Speed windsurfing is dominated by big powerful guys, the likes of Bjorn Dunkerbeck and Antoine Albeau, so how can a non-professional women, weighing the same 75KG (ish) as your average recreational sailor, ever hope to compete let alone beat them at their own game? Boardseeker catches up with Zara Davis who has just returned from Luderitz, Namibia where she not only broke the women’s windsurfing record, but she upset quite a few of the men as well.
"I have been windsurfing since I was 13 years of age. Initially taught by my father, in Bristol docks. After a long break I took it up again in 1995 at Brogborough lake where I met my now husband Pete and I started racing in 1999 and had reasonable national success in the UK with Formula and Slalom disciplines winning the UKWA women’s Slalom championships in 2000. But In 2004 I turned my attention to the resurgence of Speedsailing, having always had good board speed I entered Weymouth speed week and won it. The following year Pete my husband persuaded me to go to Sotavento for a Speed world cup competition and came 5th in the world and I was hooked. I had found my niche.
I have since moved up the women’s ranking and I am now number one in the world. I have won the European championships 3 times and I hold 2 official women’s world speed records, the outright Nautical mile record and last year the world windsurfing 500m record at 45.83 knots. It’s not been easy being women in a man’s windsurfing world. But the combination of being over 6 foot tall and my love of adrenaline that speed gives me, is a huge natural advantage. I am not a full time sailor like most of my competitors, my full time job is Osteopath and businesswomen running Walnut Grove Clinic a multi disciplinary medical clinic near Bristol, which unfortunately keeps me off the water much more than I would like.
I make up for my lack of time on the water (why is it always windy when I have a patient booked in?) by weight training with my coach Dan and triathlon training with local club PAC tri. This keeps up a good level of general fitness but on the water is always the best so I get out locally wave sailing at Weston Super Mare and when the forecast is good speedsailing at West Kirby and Weymouth whenever I can. The biggest difference that I made this year was upping my weight training. I deliberately bulked up muscle for this event which really helped in holding a bigger sail and allowed me to carry extra lead on the run. Extra weight really helps with momentum in the lulls. Lighter sailors get on the plane quicker for sure but on a speed strip that is not an issue as you are coming in at full speed anyway the big gains come in the lulls on the course and extra weight gives you that inertia to plane through the lulls. This made a big difference to me at this event for sure and I “Chicked" a few of the guys, much to their displeasure.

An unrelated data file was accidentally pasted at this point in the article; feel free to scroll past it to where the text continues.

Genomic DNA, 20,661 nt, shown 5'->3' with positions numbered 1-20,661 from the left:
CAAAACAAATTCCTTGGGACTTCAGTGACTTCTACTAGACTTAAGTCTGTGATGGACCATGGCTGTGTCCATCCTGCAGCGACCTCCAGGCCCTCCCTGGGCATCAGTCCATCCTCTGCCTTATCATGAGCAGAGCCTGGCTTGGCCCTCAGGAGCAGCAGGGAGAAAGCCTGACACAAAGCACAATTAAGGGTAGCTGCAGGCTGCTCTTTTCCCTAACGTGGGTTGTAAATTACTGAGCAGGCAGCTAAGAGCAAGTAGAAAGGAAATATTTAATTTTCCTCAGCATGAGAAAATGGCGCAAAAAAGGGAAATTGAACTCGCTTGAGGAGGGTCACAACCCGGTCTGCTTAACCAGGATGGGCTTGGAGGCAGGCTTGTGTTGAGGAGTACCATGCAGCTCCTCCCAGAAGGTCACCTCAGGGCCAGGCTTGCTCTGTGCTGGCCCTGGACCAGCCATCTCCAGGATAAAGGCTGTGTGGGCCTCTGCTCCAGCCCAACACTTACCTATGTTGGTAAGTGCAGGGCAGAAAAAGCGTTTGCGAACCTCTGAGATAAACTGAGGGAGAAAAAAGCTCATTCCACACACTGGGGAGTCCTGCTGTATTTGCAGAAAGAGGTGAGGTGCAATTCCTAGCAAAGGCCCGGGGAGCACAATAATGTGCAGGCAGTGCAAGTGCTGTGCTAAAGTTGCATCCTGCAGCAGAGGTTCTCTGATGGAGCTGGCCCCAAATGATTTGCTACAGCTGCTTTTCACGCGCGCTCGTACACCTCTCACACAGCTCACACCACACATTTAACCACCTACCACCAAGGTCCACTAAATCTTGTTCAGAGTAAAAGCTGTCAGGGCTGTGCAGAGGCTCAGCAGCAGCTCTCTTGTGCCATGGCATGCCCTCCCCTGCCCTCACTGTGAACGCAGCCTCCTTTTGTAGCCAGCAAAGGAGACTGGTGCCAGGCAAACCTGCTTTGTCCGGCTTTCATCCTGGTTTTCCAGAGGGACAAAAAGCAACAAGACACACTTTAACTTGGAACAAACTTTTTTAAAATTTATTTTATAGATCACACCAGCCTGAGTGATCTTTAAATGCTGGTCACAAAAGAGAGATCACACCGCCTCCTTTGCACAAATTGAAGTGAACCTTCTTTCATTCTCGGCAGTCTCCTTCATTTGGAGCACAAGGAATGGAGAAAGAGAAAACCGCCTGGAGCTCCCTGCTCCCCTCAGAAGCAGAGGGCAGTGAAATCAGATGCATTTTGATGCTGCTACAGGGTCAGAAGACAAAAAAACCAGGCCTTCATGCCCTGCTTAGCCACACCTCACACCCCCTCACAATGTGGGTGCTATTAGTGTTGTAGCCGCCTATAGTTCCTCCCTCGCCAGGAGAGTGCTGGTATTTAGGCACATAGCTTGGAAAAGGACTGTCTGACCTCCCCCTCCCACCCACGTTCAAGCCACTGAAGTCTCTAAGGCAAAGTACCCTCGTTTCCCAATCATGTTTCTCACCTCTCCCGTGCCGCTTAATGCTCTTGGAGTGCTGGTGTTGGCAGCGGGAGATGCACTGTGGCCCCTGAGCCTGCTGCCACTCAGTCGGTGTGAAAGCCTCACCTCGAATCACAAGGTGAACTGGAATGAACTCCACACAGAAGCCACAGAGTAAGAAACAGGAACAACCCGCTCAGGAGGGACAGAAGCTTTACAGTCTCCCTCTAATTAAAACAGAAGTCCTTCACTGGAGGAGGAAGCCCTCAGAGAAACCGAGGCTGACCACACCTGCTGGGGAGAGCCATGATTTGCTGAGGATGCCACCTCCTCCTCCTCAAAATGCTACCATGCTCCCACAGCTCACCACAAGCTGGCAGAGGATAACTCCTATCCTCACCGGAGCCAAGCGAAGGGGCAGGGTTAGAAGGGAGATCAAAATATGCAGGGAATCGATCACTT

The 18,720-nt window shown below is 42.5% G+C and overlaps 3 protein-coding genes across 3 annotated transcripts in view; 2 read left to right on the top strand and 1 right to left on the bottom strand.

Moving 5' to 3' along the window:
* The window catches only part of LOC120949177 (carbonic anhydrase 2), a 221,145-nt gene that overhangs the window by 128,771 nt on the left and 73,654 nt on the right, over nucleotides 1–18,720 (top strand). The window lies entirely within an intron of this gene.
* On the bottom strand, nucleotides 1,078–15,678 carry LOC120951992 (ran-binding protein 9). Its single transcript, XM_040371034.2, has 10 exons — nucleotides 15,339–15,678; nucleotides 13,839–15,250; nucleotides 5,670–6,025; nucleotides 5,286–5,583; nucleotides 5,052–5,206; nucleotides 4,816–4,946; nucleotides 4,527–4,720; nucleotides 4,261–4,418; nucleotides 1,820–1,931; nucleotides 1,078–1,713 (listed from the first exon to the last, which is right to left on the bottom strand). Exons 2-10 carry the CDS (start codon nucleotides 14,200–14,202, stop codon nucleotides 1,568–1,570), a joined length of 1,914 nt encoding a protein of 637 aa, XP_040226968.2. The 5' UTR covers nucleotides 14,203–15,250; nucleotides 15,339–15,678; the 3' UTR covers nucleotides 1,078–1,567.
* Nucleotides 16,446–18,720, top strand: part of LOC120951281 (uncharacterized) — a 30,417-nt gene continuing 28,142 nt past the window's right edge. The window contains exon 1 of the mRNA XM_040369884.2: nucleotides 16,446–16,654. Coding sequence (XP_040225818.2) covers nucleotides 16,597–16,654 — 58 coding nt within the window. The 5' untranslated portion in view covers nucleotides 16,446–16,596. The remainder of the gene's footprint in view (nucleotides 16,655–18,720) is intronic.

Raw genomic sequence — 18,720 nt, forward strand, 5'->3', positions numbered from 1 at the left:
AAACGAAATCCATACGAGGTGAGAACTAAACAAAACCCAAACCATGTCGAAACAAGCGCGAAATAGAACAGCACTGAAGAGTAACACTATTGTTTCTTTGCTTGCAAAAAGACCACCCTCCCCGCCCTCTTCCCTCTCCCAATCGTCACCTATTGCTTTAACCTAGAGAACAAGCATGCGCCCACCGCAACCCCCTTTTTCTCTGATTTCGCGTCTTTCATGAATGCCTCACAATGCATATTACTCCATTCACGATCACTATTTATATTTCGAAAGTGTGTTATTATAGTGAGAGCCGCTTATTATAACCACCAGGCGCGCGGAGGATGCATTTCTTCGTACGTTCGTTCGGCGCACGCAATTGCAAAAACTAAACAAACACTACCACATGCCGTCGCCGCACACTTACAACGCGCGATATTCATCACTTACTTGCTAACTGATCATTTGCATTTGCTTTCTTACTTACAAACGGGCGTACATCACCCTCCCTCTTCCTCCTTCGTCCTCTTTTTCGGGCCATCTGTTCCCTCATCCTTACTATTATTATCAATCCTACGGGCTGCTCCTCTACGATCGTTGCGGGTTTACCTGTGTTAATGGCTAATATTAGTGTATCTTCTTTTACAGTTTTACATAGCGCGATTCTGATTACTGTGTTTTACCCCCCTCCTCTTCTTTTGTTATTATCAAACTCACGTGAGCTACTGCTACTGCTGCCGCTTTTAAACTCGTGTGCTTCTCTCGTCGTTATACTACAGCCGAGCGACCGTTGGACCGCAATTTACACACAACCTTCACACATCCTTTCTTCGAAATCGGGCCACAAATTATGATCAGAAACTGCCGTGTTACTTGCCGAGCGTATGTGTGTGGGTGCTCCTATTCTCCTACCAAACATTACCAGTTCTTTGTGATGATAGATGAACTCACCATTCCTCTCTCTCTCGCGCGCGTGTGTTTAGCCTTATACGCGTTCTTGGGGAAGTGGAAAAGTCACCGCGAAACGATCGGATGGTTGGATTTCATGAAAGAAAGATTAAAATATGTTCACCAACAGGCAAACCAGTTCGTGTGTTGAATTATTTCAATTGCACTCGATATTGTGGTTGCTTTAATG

Most speed equipment in the past has been developed by big, strong men. That went for boards, sails and fins. In recent years however I have found better equipment that suits me and is much more user friendly which has really helped. So much so, that my latest women’s world 500m record was done on a production Mistral speed board. The sails were production Simmer SCR’s and off the shelf Sonntag fins. All readily available to everyone.
One equipment tip I will give you for your own sails, if you are lighter like me, is to get your sails to breath better. What do I mean by that? It’s the sails ability to open at the leach, exhausting power progressively for your given weight. Most people would just load on more downhaul to make the leech looser, this can help but can also flatten the belly of the sail giving less shape and more unstable feel. The best option is to try a softer mast and see if that works. If you don’t have one, and most of us don’t! A cost effective option, is to try a shorter mast which will have a lower IMCS with a longer extension, this effectively softens the mast overall. Making the sail more yielding and able to breath and open at lower wind strengths.